My chief concern: we are so busy grasping at shadows that we are missing the substance.

Examine the two charts below. Both report inflation-adjusted outlays and revenues (expressed in 2005 dollars) from 1940 to 2013 using OMB data (Historical Tables, table 1.3).

The first chart includes the estimated outlays (the blue line) and revenues (the red line) for 2013 without sequestration.

Outlays and Revenues

The second chart includes the estimated outlays and revenues for 2013 with sequestration.

Outlays and Revnues with sequestration

As we approach midterm exams at our fine university, let me offer a simple multiple choice question:

As you examine these charts, what are the most striking features?

  1. The magnitude of the cuts under sequestration
  2. The significant growth in inflation-adjusted federal spending
  3. The growing gap between outlays and revenues

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Via my friend Chris Preble (or as I now warmly refer to him, #82) of the Cato Institute and Pileus guest blogger:

Cato Infographic

 

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I want to thank Professor Aeon Skoble for joining us for a guest stint here at Pileus.  It was a pleasure to read his contributions, and I trust our readers appreciated his thoughtful posts.

I’d also like to plug Aeon’s recent piece at the Freeman laying out his three deserted island books.  Here they are:

John Tomasi – Free Market Fairness

Thucydides – History of the Peloponnesian War

Martha Nussbaum – Creating Capabilities: The Human Development Approach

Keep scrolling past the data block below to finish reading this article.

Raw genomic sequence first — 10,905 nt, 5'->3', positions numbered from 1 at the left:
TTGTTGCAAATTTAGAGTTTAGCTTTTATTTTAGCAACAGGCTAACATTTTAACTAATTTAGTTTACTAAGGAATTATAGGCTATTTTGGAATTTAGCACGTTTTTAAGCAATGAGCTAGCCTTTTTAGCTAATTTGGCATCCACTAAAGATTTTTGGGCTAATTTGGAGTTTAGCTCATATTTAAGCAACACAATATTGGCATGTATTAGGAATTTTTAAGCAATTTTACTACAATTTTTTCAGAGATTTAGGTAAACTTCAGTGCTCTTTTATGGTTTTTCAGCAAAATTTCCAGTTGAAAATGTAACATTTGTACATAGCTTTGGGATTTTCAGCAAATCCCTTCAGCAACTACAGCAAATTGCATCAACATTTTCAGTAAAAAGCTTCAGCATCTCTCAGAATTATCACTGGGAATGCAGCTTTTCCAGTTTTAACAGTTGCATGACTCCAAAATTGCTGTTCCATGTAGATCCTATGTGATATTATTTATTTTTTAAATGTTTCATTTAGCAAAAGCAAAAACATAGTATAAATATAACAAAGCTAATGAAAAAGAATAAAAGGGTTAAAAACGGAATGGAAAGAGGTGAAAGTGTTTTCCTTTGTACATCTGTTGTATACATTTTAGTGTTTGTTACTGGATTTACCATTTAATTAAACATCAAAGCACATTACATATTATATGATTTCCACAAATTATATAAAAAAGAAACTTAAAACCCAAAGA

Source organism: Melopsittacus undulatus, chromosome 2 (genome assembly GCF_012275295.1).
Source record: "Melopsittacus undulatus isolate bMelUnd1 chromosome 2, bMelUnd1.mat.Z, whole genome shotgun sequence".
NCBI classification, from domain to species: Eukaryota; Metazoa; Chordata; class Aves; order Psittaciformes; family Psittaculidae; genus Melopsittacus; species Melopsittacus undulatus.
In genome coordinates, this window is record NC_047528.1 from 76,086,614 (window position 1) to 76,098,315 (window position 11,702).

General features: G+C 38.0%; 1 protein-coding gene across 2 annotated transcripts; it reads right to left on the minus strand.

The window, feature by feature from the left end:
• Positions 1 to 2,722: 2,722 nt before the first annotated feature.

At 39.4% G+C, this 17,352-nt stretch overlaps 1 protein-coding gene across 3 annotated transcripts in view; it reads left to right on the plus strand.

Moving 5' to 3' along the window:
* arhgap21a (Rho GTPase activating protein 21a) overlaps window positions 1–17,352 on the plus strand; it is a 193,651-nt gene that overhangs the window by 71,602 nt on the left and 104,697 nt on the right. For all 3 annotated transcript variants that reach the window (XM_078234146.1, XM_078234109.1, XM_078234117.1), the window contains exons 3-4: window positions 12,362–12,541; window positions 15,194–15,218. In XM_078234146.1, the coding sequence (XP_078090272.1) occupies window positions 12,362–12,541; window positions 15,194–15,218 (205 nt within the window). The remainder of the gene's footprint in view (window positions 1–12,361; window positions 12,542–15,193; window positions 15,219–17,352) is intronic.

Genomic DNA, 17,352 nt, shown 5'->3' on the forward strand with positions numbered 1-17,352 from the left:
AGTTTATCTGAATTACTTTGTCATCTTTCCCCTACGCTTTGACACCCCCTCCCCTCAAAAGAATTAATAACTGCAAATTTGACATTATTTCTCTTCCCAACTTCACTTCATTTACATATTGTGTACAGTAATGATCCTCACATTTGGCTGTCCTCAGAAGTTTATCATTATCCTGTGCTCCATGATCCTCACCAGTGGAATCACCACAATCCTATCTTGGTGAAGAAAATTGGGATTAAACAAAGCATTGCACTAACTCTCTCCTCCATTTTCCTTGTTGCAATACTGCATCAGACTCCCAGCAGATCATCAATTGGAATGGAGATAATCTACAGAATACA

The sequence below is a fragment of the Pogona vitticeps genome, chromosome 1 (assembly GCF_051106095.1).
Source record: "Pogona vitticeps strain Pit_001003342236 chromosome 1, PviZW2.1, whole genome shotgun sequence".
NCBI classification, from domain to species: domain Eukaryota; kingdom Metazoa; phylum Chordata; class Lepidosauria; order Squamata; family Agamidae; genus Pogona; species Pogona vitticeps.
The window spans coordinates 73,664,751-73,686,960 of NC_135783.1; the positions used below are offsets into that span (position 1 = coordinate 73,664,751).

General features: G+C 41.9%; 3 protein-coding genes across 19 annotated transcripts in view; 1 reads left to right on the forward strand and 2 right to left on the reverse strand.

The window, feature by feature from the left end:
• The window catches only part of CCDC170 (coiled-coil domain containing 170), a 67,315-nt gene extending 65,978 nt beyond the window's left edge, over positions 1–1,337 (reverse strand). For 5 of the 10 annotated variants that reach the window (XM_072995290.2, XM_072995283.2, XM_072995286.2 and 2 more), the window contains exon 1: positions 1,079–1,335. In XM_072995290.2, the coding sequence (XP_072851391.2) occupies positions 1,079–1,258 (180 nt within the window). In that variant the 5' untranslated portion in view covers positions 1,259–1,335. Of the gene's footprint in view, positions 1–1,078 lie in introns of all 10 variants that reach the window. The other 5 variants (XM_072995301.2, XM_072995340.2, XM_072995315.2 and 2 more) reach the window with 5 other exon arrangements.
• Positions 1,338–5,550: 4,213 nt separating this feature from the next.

I would have never guessed he would pick these three.  Interesting.  I really ought to read his book Deleting the State: An Argument About Government.

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Carla Gericke, President of the Free State Project, wants to “trigger the move.”  According to the Manchester Union-Leader:

Based on the current recruiting rate, Gericke said, the pledge total would hit 20,000 in 2018, triggering the large-scale move to New Hampshire. Under that scenario, the goal would be to have all pledgers relocate by 2023.

However, Gericke said she does not want to wait until she is 51 years old to trigger the move.

“I want to do it in the next two years,” she said, explaining the only way to accelerate the move is to begin major fundraising efforts and secure sponsors to help raise about $270,000 – a figure she believes could make the move feasible.

“The most valuable thing you can do is move, and you won’t regret it,” she told those in attendance for the opening ceremony of the New Hampshire Liberty Forum on Friday at the Crowne Plaza. ” … We are building the beacon of liberty for the rest of the world to emulate.”

I’m not a member (because I can’t absolutely commit to moving according to the pledge and I take my word very seriously) but I wish the FSP well and hope that more and more people will move to New Hampshire to realize “liberty in our lifetime.”

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The Center for European Studies at the University of Texas, Austin is hosting a symposium entitled, “Secession Redux: Lessons for the EU” tomorrow (Friday). It will be held all day at the LBJ School, Sid Richardson Hall, Room 3.122. It is open to the public. The schedule is here. I will be speaking on “Secessionism in the New Europe” on a panel dedicated to “Current European Challenges.”

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Apropos my “Don’t Go to Grad School” post from a couple of weeks ago, here are some hard data on the employment difficulties of new PhD’s in the hard sciences and humanities.